A Perfect Christmas?
The glossy magazines for the past couple of months have been full of how to have the perfect Christmas this year, just as they were last year and the year before and the one before that and on and on. Dec-orations, food, presents, colour schemes, wine: all have to be just right.
But these monthly journals are somewhat contradictory in their approach. Many of them, as well as highlighting what makes the perfect celebration, now also contain articles along the lines of “How not to get stressed at Christmas”; “How to cope with the demands of Christmas” and “Ten tips to avoid festive breakdown”. It seems that the quest for perfection is one that is doomed to fail.
What is it that most of us actually celebrate during the Christmas season? The magazines suggest that it is family, food, drink, parties, looking good and spending lots of money.
The real meaning is in the name: Christ – mas. Yet Christ is what often gets missed out of our Christmas preparations as we seek perfection. Someone once said: “Christmas without Christ leaves only M&S”; there’s a lot of truth in that (though I hasten to add I have no particular downer on that national chain of shops).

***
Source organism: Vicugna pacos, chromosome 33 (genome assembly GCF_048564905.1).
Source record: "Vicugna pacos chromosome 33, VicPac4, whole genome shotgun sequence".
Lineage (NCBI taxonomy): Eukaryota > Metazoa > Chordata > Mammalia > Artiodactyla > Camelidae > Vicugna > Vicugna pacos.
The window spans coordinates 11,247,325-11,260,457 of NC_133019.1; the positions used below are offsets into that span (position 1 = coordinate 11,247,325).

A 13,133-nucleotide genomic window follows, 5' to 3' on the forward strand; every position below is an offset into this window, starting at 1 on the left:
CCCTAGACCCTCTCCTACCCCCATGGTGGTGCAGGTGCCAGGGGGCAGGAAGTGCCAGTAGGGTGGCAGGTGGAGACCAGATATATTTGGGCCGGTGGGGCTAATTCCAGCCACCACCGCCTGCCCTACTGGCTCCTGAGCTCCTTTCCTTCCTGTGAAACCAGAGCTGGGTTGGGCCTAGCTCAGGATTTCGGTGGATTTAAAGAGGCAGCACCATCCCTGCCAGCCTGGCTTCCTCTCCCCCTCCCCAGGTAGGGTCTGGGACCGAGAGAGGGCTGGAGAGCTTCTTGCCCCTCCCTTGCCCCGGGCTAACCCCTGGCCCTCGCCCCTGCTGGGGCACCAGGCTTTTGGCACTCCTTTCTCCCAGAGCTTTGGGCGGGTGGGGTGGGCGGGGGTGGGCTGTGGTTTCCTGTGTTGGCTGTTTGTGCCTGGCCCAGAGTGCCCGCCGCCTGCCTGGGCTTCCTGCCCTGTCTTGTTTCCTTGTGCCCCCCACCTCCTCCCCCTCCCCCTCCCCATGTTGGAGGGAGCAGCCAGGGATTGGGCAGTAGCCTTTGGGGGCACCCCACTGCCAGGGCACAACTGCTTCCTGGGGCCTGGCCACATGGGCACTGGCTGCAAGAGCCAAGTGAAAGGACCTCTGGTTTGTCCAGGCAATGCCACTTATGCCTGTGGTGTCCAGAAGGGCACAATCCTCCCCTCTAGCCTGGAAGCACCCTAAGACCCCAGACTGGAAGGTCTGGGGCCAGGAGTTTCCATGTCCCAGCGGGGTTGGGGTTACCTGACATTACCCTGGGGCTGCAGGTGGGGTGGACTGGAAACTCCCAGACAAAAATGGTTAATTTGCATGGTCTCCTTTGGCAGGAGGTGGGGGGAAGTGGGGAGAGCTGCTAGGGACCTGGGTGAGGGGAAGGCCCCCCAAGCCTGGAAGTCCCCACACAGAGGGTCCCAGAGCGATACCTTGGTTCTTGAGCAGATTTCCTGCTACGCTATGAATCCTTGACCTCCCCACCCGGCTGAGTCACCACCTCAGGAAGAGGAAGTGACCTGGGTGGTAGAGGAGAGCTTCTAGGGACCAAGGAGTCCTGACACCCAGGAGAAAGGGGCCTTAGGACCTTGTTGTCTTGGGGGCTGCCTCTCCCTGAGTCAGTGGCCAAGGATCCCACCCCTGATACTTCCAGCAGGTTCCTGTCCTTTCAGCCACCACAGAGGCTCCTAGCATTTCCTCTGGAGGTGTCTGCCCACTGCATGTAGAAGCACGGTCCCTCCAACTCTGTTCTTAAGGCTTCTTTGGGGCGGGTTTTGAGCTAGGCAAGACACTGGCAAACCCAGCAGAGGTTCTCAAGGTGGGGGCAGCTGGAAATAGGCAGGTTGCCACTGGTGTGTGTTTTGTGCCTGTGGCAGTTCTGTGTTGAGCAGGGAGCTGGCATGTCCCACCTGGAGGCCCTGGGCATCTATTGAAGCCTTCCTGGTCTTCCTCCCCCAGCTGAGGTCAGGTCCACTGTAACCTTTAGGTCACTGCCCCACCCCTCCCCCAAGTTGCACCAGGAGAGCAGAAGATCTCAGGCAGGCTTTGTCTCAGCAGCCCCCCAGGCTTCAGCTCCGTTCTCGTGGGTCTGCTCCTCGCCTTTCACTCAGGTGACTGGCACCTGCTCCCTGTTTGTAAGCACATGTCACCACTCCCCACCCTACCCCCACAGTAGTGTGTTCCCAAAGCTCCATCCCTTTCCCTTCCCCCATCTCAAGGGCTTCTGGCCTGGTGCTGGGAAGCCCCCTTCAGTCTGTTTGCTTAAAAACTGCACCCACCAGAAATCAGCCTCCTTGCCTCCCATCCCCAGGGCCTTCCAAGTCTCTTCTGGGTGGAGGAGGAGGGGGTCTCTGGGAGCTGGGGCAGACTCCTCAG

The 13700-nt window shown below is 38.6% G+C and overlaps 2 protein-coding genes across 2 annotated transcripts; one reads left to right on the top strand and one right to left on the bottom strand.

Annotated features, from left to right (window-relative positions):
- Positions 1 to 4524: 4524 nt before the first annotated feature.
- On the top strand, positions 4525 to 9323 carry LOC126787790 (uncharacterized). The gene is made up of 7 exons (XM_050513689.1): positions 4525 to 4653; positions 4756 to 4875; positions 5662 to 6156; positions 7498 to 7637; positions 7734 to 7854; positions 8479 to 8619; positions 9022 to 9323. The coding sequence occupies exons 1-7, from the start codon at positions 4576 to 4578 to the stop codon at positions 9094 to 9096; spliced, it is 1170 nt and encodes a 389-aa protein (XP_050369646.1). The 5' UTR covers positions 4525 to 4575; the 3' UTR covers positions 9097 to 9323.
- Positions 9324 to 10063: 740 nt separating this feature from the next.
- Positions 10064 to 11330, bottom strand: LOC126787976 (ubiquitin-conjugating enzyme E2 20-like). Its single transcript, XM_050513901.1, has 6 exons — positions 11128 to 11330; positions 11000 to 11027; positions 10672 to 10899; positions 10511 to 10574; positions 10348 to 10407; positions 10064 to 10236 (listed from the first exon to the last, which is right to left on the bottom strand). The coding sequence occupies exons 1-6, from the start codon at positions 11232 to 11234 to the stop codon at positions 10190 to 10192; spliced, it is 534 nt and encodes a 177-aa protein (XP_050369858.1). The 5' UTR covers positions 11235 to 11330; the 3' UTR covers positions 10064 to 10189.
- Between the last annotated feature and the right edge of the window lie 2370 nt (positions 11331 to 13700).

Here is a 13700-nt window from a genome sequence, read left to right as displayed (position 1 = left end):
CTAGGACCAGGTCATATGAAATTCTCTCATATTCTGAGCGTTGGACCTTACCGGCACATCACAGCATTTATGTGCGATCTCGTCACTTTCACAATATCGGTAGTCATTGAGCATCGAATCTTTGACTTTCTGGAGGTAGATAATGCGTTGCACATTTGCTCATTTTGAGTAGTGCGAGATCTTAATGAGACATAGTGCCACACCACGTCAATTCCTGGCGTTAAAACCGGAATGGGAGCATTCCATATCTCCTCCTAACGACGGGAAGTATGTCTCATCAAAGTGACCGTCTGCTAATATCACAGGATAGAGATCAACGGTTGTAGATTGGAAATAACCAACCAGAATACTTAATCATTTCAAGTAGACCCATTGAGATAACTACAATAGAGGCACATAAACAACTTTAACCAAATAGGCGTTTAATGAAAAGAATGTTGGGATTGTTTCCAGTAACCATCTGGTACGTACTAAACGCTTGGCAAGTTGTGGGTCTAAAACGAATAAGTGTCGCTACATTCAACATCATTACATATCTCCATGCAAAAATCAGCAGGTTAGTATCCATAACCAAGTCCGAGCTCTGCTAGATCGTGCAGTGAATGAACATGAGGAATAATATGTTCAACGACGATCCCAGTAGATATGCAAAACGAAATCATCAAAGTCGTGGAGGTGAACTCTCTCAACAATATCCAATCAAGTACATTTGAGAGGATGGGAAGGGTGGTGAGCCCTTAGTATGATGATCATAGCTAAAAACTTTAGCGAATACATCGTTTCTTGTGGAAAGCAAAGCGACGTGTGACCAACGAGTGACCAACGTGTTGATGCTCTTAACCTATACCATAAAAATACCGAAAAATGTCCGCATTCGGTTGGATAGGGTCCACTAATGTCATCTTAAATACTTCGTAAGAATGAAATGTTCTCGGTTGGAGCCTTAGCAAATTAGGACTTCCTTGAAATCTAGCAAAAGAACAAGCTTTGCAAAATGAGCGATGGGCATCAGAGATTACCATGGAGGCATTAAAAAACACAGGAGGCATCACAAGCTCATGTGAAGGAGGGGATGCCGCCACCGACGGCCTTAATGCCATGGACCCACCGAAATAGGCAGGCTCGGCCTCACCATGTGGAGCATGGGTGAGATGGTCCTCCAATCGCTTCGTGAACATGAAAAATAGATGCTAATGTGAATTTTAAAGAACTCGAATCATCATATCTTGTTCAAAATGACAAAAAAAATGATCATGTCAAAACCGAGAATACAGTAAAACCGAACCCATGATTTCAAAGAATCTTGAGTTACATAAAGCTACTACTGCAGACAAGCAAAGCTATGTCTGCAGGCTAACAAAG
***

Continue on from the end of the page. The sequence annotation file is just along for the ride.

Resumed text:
The great news is that Christ doesn’t expect perfection from us. For God, Christmas is about love, nothing more and nothing less. God comes into the world to show us what it means to love without boundaries, to love unconditionally.
By all means have fun on 25th December; let’s enjoy the festivities. But let’s also be honest about what we are really celebrating. Family, friends, gifts, decorations, mince pies, mulled wine are all good things in themselves, but they are not what makes Christmas. What does that is God’s love. If there is no room for Jesus in your celebrations, be honest and call it something different.
As a Christian, I will be celebrating Christmas, but I could do that without any of the trimmings. It would be a dull occasion but when everything is stripped away what matters is Christ who will be with me whether I’m partying or eating alone.
My hope is, of course, not that people will stop celebrating this festival, but that they will accept God’s invitation to receive the love sent to the world through Jesus Christ. As Christina Rossetti put it:
Love came down at Christmas,
Love all lovely, love divine;
Love was born at Christmas,
Star and angels gave the sign.
With best wishes